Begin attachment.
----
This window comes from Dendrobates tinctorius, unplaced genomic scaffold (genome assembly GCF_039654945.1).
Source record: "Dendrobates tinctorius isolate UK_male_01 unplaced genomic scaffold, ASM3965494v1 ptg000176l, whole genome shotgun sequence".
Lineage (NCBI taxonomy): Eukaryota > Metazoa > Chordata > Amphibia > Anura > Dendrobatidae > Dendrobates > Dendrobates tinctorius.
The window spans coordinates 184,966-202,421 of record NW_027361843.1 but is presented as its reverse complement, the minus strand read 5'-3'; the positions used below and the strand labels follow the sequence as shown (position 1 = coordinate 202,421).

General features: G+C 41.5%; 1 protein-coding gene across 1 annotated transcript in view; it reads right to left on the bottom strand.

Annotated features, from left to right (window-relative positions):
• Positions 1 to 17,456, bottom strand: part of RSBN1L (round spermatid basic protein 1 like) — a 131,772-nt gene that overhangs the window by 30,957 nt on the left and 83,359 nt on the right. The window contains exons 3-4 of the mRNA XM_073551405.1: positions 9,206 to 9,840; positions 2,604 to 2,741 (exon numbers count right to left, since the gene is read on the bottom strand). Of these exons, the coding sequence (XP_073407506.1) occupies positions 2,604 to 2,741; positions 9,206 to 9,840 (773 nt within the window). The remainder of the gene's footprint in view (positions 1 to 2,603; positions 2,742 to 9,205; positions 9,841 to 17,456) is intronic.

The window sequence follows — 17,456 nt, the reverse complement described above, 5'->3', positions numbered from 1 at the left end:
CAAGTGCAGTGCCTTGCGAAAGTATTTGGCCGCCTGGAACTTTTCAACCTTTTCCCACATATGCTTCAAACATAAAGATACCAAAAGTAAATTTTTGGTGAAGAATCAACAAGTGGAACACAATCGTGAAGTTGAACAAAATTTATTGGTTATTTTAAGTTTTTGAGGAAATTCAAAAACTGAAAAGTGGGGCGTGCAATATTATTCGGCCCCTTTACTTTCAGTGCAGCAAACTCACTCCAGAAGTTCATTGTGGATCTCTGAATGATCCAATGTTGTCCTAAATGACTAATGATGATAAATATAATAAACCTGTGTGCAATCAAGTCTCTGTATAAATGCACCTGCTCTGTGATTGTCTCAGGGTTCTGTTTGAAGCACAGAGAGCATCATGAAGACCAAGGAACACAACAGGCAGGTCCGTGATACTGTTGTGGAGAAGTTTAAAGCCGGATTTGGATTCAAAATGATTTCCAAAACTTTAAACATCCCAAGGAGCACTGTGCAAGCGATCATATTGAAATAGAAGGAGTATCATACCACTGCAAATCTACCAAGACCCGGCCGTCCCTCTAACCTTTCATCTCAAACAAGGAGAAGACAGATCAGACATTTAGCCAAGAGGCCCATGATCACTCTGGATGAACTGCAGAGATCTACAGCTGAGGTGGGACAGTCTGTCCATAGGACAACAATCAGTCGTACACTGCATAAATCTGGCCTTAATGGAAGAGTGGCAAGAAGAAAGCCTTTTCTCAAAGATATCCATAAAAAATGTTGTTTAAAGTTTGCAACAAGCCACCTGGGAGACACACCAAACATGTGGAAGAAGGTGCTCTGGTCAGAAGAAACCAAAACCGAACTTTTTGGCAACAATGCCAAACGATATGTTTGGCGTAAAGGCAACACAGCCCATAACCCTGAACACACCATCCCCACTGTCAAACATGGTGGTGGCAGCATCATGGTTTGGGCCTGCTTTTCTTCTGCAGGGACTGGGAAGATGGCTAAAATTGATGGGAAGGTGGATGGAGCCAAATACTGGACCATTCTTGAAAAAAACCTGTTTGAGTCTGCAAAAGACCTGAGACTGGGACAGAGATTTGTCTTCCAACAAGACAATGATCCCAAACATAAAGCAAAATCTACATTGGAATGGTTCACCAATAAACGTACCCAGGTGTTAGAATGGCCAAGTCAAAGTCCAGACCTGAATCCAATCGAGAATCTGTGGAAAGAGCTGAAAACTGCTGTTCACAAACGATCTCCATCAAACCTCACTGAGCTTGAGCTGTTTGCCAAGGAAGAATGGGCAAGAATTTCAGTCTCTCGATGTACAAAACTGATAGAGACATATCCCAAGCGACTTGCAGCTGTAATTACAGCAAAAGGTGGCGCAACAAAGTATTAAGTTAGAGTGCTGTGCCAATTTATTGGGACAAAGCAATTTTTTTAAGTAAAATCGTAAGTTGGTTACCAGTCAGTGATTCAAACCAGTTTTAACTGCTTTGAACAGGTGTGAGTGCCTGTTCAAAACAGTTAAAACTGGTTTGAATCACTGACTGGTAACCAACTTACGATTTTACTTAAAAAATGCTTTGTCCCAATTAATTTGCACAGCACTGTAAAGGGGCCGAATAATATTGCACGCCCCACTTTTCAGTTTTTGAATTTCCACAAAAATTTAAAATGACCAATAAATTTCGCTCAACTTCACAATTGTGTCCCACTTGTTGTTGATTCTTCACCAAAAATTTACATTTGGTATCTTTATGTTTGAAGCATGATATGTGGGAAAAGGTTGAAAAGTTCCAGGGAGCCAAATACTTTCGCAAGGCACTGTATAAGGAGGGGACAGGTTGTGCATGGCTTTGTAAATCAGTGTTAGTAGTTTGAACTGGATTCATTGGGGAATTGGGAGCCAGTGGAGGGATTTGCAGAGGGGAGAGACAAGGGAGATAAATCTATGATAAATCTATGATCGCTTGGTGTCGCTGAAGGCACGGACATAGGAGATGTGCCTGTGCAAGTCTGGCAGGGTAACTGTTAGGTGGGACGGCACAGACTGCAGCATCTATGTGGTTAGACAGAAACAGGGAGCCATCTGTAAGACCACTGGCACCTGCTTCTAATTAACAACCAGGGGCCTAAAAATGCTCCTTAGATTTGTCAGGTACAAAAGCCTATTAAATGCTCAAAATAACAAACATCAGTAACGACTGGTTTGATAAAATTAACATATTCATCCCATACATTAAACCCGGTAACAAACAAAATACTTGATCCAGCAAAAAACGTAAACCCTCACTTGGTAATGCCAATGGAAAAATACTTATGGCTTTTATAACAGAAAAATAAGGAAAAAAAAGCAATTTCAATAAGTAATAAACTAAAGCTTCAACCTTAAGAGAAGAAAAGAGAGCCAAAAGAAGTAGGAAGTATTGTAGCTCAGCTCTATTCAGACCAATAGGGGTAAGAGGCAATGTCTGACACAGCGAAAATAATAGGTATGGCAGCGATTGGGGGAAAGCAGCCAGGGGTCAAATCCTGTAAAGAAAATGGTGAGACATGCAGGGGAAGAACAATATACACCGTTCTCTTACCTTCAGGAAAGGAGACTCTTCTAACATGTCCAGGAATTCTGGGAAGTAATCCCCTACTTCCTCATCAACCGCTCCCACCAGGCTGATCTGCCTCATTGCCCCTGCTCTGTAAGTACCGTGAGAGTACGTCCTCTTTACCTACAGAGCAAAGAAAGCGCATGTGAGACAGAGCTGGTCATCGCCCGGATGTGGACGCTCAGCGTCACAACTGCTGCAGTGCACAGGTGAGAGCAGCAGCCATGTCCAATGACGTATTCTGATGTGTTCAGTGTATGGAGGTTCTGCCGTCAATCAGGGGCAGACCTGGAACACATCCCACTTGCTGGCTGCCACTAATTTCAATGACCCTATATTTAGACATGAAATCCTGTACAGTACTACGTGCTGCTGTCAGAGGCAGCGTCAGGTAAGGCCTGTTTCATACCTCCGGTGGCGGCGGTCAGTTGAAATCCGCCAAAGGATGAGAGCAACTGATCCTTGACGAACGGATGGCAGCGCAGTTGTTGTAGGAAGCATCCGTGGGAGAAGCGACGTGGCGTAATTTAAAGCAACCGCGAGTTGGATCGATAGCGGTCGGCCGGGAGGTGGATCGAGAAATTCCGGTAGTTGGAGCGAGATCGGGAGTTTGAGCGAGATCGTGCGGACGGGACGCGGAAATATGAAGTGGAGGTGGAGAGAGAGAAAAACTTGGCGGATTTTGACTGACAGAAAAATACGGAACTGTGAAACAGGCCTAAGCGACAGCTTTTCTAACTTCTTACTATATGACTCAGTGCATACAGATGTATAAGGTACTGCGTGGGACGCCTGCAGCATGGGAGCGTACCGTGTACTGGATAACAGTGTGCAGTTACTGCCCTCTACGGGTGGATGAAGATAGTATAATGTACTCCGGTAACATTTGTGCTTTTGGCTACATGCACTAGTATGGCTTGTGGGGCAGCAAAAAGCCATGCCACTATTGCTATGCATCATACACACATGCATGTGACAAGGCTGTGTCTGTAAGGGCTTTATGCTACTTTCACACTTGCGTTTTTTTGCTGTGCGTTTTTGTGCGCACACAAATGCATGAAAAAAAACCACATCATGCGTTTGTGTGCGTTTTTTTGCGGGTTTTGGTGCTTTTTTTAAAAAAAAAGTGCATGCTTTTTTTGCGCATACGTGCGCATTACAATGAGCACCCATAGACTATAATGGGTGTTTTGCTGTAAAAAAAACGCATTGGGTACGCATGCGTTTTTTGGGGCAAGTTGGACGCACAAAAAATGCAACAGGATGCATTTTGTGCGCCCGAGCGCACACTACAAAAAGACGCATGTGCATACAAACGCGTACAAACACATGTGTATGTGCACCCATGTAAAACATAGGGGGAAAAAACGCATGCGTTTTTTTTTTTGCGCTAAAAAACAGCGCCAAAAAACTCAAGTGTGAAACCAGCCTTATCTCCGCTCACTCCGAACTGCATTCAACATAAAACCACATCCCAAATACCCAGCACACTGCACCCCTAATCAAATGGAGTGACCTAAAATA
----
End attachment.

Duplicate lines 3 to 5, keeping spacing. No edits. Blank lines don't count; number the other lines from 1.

Lineage (NCBI taxonomy): Eukaryota > Metazoa > Chordata > Amphibia > Anura > Dendrobatidae > Dendrobates > Dendrobates tinctorius.
The window spans coordinates 184,966-202,421 of record NW_027361843.1 but is presented as its reverse complement, the minus strand read 5'-3'; the positions used below and the strand labels follow the sequence as shown (position 1 = coordinate 202,421).

General features: G+C 41.5%; 1 protein-coding gene across 1 annotated transcript in view; it reads right to left on the bottom strand.